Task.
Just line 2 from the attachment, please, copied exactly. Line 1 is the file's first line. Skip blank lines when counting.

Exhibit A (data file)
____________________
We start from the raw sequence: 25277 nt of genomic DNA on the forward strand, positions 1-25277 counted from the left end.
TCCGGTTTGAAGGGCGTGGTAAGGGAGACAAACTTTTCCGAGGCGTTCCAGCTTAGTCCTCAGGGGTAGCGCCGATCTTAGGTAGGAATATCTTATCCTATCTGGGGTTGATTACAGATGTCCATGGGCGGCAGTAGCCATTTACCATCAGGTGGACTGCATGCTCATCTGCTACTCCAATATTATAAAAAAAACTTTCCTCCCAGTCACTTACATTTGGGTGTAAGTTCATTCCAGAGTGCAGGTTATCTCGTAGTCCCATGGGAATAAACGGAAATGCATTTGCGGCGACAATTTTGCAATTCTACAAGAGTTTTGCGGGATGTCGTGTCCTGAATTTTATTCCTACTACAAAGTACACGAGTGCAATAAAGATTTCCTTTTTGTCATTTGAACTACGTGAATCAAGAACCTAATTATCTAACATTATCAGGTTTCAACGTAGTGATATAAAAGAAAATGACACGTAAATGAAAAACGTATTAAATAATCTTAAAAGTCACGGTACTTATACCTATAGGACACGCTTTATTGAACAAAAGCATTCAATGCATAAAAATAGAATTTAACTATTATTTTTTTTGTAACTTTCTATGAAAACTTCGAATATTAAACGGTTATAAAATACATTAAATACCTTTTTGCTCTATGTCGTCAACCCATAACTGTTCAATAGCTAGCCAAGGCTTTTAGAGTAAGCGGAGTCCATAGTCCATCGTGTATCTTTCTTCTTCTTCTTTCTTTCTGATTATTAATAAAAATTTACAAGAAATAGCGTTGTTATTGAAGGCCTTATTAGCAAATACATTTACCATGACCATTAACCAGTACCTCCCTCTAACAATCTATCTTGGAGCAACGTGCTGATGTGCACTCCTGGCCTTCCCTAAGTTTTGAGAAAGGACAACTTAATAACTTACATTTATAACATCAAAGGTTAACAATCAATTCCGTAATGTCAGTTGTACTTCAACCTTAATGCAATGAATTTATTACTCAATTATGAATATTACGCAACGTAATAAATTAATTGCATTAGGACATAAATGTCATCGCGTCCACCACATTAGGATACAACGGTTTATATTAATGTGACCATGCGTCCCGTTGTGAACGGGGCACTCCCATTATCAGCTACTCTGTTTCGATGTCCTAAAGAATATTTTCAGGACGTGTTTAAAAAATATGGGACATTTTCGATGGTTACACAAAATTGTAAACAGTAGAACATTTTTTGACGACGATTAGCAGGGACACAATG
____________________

TCCGGTTTGAAGGGCGTGGTAAGGGAGACAAACTTTTCCGAGGCGTTCCAGCTTAGTCCTCAGGGGTAGCGCCGATCTTAGGTAGGAATATCTTATCCTATCTGGGGTTGATTACAGATGTCCATGGGCGGCAGTAGCCATTTACCATCAGGTGGACTGCATGCTCATCTGCTACTCCAATATTATAAAAAAAACTTTCCTCCCAGTCACTTACATTTGGGTGTAAGTTCATTCCAGAGTGCAGGTTATCTCGTAGTCCCATGGGAATAAACGGAAATGCATTTGCGGCGACAATTTTGCAATTCTACAAGAGTTTTGCGGGATGTCGTGTCCTGAATTTTATTCCTACTACAAAGTACACGAGTGCAATAAAGATTTCCTTTTTGTCATTTGAACTACGTGAATCAAGAACCTAATTATCTAACATTATCAGGTTTCAACGTAGTGATATAAAAGAAAATGACACGTAAATGAAAAACGTATTAAATAATCTTAAAAGTCACGGTACTTATACCTATAGGACACGCTTTATTGAACAAAAGCATTCAATGCATAAAAATAGAATTTAACTATTATTTTTTTTGTAACTTTCTATGAAAACTTCGAATATTAAACGGTTATAAAATACATTAAATACCTTTTTGCTCTATGTCGTCAACCCATAACTGTTCAATAGCTAGCCAAGGCTTTTAGAGTAAGCGGAGTCCATAGTCCATCGTGTATCTTTCTTCTTCTTCTTTCTTTCTGATTATTAATAAAAATTTACAAGAAATAGCGTTGTTATTGAAGGCCTTATTAGCAAATACATTTACCATGACCATTAACCAGTACCTCCCTCTAACAATCTATCTTGGAGCAACGTGCTGATGTGCACTCCTGGCCTTCCCTAAGTTTTGAGAAAGGACAACTTAATAACTTACATTTATAACATCAAAGGTTAACAATCAATTCCGTAATGTCAGTTGTACTTCAACCTTAATGCAATGAATTTATTACTCAATTATGAATATTACGCAACGTAATAAATTAATTGCATTAGGACATAAATGTCATCGCGTCCACCACATTAGGATACAACGGTTTATATTAATGTGACCATGCGTCCCGTTGTGAACGGGGCACTCCCATTATCAGCTACTCTGTTTCGATGTCCTAAAGAATATTTTCAGGACGTGTTTAAAAAATATGGGACATTTTCGATGGTTACACAAAATTGTAAACAGTAGAACATTTTTTGACGACGATTAGCAGGGACACAATG